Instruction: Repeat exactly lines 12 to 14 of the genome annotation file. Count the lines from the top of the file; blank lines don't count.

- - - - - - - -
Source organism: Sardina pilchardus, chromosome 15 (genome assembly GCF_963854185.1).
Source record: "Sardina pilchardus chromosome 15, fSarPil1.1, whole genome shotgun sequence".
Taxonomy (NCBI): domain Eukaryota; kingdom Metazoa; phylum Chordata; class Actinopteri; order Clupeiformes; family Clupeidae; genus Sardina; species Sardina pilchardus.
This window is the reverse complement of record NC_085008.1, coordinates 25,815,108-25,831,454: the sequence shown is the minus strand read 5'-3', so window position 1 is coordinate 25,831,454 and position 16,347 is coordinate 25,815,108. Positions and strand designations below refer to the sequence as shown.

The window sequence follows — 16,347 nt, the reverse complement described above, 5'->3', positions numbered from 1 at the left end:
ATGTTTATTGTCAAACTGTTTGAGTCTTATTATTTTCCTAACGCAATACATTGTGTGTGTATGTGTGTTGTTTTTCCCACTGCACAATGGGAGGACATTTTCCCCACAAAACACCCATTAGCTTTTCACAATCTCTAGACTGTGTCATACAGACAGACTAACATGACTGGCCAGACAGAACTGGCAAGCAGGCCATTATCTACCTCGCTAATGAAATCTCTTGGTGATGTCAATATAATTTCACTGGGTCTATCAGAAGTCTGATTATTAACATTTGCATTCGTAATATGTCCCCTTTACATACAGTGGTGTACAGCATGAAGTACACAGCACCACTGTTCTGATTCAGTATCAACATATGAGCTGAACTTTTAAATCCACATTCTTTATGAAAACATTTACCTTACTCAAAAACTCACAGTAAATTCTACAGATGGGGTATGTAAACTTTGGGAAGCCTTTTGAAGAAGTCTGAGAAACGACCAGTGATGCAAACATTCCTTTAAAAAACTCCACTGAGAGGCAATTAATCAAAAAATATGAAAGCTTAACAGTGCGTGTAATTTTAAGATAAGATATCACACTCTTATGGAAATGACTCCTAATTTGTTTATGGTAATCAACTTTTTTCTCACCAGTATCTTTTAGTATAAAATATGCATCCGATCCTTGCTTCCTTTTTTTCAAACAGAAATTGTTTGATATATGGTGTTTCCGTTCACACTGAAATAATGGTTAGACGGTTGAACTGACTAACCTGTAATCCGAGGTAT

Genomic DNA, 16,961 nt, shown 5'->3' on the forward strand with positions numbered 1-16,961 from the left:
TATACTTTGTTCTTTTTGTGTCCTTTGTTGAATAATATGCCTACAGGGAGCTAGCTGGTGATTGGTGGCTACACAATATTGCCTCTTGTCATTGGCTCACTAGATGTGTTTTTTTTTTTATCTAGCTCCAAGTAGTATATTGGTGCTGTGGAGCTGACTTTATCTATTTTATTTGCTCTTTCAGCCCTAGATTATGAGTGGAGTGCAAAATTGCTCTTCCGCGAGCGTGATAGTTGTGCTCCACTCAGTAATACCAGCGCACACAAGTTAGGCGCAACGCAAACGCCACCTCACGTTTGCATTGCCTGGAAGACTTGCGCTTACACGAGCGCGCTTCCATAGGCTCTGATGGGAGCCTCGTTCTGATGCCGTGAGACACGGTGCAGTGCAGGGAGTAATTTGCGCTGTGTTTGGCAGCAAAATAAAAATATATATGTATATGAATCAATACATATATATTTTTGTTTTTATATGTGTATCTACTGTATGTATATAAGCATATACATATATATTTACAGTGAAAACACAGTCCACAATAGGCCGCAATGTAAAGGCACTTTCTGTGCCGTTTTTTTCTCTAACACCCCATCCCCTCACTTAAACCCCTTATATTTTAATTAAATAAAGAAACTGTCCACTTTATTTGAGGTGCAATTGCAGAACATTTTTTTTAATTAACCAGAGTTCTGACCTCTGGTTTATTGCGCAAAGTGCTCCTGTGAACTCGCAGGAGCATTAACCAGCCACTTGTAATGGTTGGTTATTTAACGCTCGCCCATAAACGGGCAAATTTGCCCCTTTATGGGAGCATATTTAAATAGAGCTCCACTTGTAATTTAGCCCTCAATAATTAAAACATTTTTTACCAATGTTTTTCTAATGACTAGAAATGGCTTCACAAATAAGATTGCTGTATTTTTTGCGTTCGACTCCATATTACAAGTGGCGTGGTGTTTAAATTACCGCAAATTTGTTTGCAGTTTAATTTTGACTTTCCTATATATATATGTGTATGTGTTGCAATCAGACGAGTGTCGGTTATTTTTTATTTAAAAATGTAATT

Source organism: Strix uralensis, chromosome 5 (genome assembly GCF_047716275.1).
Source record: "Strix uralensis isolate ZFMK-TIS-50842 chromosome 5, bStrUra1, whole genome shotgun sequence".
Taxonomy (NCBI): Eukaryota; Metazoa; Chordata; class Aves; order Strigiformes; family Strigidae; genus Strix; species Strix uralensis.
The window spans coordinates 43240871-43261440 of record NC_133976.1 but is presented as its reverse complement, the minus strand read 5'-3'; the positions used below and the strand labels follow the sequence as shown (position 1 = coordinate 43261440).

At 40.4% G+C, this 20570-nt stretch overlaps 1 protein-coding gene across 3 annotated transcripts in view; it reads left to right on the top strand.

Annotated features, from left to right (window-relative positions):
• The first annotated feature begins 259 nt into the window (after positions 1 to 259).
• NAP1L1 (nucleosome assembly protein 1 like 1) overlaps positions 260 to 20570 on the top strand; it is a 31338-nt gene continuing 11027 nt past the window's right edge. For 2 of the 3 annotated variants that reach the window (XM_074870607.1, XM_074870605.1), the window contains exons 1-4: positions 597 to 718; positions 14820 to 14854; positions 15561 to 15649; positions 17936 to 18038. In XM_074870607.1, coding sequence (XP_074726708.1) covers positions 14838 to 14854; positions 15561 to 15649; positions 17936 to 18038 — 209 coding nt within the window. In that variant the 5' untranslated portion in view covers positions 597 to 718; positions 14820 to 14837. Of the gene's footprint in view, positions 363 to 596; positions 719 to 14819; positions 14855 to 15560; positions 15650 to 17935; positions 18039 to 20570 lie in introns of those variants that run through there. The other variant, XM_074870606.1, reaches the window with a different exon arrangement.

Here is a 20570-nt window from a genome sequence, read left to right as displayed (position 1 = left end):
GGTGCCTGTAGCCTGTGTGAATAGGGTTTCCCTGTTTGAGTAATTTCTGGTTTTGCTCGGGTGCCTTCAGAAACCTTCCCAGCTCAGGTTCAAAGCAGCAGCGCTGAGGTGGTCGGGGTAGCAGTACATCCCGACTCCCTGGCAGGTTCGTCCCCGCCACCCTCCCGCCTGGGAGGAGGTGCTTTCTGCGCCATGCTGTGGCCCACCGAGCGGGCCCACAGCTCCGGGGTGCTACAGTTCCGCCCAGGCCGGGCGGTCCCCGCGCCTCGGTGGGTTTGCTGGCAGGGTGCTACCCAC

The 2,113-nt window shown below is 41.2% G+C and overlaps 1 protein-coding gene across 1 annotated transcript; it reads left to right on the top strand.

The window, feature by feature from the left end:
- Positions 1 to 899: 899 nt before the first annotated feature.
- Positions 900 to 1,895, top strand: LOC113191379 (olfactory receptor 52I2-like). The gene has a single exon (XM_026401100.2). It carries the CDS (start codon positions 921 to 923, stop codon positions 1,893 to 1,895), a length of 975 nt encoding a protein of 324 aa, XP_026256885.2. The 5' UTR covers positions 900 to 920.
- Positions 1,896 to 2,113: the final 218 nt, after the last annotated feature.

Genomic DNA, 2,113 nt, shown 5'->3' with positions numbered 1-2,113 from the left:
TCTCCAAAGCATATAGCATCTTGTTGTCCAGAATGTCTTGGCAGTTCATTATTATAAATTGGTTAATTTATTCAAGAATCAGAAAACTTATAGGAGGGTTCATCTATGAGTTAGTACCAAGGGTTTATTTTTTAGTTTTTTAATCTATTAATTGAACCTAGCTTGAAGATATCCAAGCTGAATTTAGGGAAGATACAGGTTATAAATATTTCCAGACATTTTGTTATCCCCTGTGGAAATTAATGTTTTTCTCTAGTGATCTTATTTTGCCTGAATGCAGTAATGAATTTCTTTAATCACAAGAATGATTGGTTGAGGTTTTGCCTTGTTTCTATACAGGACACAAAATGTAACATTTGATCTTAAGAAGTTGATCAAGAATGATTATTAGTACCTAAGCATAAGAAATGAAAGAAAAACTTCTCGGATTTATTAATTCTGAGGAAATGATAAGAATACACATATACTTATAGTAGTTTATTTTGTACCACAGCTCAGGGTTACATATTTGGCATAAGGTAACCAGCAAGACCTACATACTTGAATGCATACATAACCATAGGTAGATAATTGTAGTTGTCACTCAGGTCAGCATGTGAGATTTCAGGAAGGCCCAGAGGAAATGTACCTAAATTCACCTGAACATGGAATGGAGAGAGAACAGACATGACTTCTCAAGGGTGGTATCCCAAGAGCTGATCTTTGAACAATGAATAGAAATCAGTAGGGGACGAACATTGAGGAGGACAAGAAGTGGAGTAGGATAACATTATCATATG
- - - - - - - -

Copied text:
The window spans coordinates 43240871-43261440 of record NC_133976.1 but is presented as its reverse complement, the minus strand read 5'-3'; the positions used below and the strand labels follow the sequence as shown (position 1 = coordinate 43261440).

At 40.4% G+C, this 20570-nt stretch overlaps 1 protein-coding gene across 3 annotated transcripts in view; it reads left to right on the top strand.

Annotated features, from left to right (window-relative positions):